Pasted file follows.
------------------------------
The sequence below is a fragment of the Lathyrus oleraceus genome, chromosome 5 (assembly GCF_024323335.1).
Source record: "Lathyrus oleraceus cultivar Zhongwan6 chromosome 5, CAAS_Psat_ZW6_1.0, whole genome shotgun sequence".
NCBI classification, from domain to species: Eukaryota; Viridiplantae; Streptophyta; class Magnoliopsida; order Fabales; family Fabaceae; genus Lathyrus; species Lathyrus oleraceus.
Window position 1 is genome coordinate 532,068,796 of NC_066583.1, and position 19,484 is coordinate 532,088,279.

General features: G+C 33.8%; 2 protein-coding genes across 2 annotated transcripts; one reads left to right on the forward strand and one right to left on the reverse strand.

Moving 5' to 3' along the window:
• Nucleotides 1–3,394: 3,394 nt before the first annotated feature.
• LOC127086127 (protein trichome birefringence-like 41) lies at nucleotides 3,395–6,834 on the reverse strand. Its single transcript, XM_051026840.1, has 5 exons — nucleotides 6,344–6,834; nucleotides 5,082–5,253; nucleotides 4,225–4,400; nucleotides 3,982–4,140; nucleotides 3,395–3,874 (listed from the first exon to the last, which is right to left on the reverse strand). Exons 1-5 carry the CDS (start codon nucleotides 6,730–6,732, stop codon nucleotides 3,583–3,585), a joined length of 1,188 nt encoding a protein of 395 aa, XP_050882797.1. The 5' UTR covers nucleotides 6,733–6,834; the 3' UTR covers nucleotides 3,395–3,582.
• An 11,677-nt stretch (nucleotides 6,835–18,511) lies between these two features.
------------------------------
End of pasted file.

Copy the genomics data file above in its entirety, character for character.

The sequence below is a fragment of the Lathyrus oleraceus genome, chromosome 5 (assembly GCF_024323335.1).
Source record: "Lathyrus oleraceus cultivar Zhongwan6 chromosome 5, CAAS_Psat_ZW6_1.0, whole genome shotgun sequence".
NCBI classification, from domain to species: Eukaryota; Viridiplantae; Streptophyta; class Magnoliopsida; order Fabales; family Fabaceae; genus Lathyrus; species Lathyrus oleraceus.
Window position 1 is genome coordinate 532,068,796 of NC_066583.1, and position 19,484 is coordinate 532,088,279.

General features: G+C 33.8%; 2 protein-coding genes across 2 annotated transcripts; one reads left to right on the forward strand and one right to left on the reverse strand.

Moving 5' to 3' along the window:
• Nucleotides 1–3,394: 3,394 nt before the first annotated feature.
• LOC127086127 (protein trichome birefringence-like 41) lies at nucleotides 3,395–6,834 on the reverse strand. Its single transcript, XM_051026840.1, has 5 exons — nucleotides 6,344–6,834; nucleotides 5,082–5,253; nucleotides 4,225–4,400; nucleotides 3,982–4,140; nucleotides 3,395–3,874 (listed from the first exon to the last, which is right to left on the reverse strand). Exons 1-5 carry the CDS (start codon nucleotides 6,730–6,732, stop codon nucleotides 3,583–3,585), a joined length of 1,188 nt encoding a protein of 395 aa, XP_050882797.1. The 5' UTR covers nucleotides 6,733–6,834; the 3' UTR covers nucleotides 3,395–3,582.
• An 11,677-nt stretch (nucleotides 6,835–18,511) lies between these two features.